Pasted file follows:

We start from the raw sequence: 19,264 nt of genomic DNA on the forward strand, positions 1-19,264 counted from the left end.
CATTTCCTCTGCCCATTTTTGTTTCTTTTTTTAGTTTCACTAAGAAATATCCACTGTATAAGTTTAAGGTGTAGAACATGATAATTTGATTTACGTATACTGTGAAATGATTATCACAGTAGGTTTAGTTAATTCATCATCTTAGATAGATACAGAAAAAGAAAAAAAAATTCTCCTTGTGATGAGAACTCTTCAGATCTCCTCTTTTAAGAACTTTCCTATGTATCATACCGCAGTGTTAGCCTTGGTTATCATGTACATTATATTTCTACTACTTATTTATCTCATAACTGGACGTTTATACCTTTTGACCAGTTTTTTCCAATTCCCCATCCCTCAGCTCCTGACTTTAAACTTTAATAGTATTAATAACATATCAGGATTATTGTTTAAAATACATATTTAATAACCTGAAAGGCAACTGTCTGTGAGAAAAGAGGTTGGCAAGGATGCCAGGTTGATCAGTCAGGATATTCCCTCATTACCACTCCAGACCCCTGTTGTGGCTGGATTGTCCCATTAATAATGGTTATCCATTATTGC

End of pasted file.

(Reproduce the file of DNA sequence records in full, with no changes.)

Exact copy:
We start from the raw sequence: 19,264 nt of genomic DNA on the forward strand, positions 1-19,264 counted from the left end.
CATTTCCTCTGCCCATTTTTGTTTCTTTTTTTAGTTTCACTAAGAAATATCCACTGTATAAGTTTAAGGTGTAGAACATGATAATTTGATTTACGTATACTGTGAAATGATTATCACAGTAGGTTTAGTTAATTCATCATCTTAGATAGATACAGAAAAAGAAAAAAAAATTCTCCTTGTGATGAGAACTCTTCAGATCTCCTCTTTTAAGAACTTTCCTATGTATCATACCGCAGTGTTAGCCTTGGTTATCATGTACATTATATTTCTACTACTTATTTATCTCATAACTGGACGTTTATACCTTTTGACCAGTTTTTTCCAATTCCCCATCCCTCAGCTCCTGACTTTAAACTTTAATAGTATTAATAACATATCAGGATTATTGTTTAAAATACATATTTAATAACCTGAAAGGCAACTGTCTGTGAGAAAAGAGGTTGGCAAGGATGCCAGGTTGATCAGTCAGGATATTCCCTCATTACCACTCCAGACCCCTGTTGTGGCTGGATTGTCCCATTAATAATGGTTATCCATTATTGC